Of course, you’ve already decided that I’m biased and my opinion is invalid, given how you ironically accused of confirmation bias before I even listed the reasons, so you’ll still try to find some way of discrediting my opinion.

      • WtF Dragon WtF Dragon says:

        I never said “invalid”; you’re putting words in my mouth. I said I wasn’t going to give your opinion much weight, which is a markedly different thing.

      • Robbie says:

        Well, since you feel that I probably must not know what classic UO is like from playing classic freeshards, care to explain the reasoning behind your assumption that they’re different enough from classic UO? Like I said, I already looked up UO’s history and know that the things I enjoyed about UO all came from the official game (and no ruleset tweaks would change that), and veteran players agree that the shard was accurate. And you even acknowledged that an accurate recreation was possible. So what’s your basis to assume that it’s not?

        @GolemDragon
        Reading my comment again, I can see how you assumed I was trying to disprove your statement about UO not selling in today’s market. I didn’t realize how ambiguous my comment was. The part I was replying to was the “Is UO one of the greatest, yes. THE GREATEST.. no way… there are many other games both online and offline that could challenge it.” statement, since I disagree as it’s the best MMORPG IMO. Sorry for not being clear enough.

        Guess the same apology goes to WTF if he read it the same way.

      • WtF Dragon WtF Dragon says:

        I don’t assume it is or isn’t, strictly speaking. Think back to the fanfic example: even if it’s some of the best fanfic ever written, even if it does capture a great deal of the authentic Trek spirit…it’s still just fanfic, not the real deal. There’s no harm in preferring the fanfic to the real deal…but I don’t have to give it any particular weight of consideration, either, because there’s a lot of fanfic out there, and none of it is canon. So too freeshards; there are a lot out there.

  7. Micro Magic says:

    You guys keep talking about how gaming has changed and MMOs have changed and how SOTA is too modern. Which I agree with.

    Just saying, if you guys are interested in that old-school vibe, you guys should check out Fonline. It’s a fan-made MMO mod of Fallout 1 and 2. It’s hardcore. It’s hardcore as fuck. You get all the old school stats, tons of PvP, PvP anywhere, thieving, breaking into houses, emergent gameplay and culture, etc.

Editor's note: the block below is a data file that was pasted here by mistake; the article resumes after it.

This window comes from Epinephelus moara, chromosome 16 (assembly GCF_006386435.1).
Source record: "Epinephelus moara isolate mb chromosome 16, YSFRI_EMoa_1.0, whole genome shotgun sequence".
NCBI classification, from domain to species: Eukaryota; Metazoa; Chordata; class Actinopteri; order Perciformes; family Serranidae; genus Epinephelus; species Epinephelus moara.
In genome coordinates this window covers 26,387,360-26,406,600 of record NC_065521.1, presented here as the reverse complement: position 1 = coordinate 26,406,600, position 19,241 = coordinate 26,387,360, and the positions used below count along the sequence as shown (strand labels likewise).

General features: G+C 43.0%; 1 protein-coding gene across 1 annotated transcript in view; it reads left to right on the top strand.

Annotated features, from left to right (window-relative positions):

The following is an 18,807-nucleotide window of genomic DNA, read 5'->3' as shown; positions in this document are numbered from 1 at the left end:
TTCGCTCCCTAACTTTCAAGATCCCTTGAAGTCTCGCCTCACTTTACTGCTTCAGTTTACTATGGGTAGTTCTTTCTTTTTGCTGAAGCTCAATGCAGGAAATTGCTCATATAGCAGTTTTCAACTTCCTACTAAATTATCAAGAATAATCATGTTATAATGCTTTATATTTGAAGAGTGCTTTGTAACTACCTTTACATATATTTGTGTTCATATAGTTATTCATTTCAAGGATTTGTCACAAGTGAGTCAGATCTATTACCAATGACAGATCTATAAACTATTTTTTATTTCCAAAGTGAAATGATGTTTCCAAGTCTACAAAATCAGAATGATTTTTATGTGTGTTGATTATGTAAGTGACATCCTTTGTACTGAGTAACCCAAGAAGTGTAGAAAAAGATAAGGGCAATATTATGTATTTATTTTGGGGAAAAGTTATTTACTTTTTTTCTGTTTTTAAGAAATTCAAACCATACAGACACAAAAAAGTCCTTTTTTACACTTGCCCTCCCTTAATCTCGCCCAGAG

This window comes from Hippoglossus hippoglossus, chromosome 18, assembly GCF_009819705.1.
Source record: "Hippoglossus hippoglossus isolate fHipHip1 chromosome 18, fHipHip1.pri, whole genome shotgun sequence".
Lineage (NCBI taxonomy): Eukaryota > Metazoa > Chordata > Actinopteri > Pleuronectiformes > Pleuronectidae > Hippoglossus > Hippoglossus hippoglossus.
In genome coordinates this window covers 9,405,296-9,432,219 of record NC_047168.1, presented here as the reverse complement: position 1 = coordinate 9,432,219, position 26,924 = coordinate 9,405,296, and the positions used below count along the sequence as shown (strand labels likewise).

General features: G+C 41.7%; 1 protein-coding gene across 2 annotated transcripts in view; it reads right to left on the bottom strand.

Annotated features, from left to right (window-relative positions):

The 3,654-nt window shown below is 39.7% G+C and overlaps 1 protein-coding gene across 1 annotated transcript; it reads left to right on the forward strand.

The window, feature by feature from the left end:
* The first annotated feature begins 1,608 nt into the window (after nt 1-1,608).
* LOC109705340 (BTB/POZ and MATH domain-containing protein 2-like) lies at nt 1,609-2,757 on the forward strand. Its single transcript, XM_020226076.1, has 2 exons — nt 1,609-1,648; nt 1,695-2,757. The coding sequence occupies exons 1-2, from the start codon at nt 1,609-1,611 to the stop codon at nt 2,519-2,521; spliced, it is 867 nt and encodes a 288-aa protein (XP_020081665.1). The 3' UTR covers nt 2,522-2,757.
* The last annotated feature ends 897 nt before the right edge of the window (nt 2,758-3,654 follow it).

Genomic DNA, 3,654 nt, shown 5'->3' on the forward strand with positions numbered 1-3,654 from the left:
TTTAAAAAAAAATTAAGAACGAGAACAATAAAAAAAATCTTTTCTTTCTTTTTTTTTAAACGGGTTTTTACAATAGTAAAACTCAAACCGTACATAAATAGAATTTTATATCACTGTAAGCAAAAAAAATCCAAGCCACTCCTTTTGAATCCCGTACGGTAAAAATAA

Geeze, the heartbreak and excitement in this game, it was too much for my blood. There’s a few different servers, here are some links if you’re interested. I think you need Fallout 1 and 2 original files to play it. It’s been some years since I fired it up, but the forums are still quite active.

    http://www.fonline-reloaded.net/

    http://fonline-aop.net/site/

    • WtF Dragon WtF Dragon says:

      Not my cup of tea, though I will admit to being baffled as to why nobody has made a for real Fallout MMO yet.

      • Frank says:

        there was something in the works…
        https://en.wikipedia.org/wiki/Fallout_Online

      • WtF Dragon WtF Dragon says:

        Yeah. Pity it never went anywhere.

      • Micro Magic says:

        Me neither. The game is too old school and intense.

        Tons of setbacks, PKers all over the place, and a lot of heartbreak. But the heartbreak makes those little successes taste so sweet.

        One time I found a Hummer in a random encounter, which was a HUGE deal. I have no idea why it was there, but the keys were sitting on the ground. Basically only factions are able to buy vehicles because they’re ridiculously expensive. Even then, you almost never see vehicles, because of how expensive they are. So I was driving her all around, like a friggen boss, when I stopped at The Hub to do some trading. I came back to my car and these two dickheads were trying to break in. I don’t remember the exact circumstance, but one guy was breaking in while the other guy kept pushing me off of the hex so I couldn’t get in the car.

        Try as I may, all I could do was stand there.

        Stand there and watch.

        Watch him fail attempt after attempt to break in until he finally succeeded.

        My one stroke of good luck was stolen slowly right in front of my very eyes.

      • WtF Dragon WtF Dragon says:

        That sounds profoundly unappealing.

      • Micro Magic says:

        Darn. I didn’t sell you on it, huh? 😛

        That’s what I find rather funny. Many of us say we want an old school experience with sublime highs and consequently devastating lows- a game where actions have a serious and real impact on people and the world. Oddly enough though, when we get games like that again, it turns us off.

      • WtF Dragon WtF Dragon says:

        Heh…I want old school, but only on the single player side.

      • Robbie says: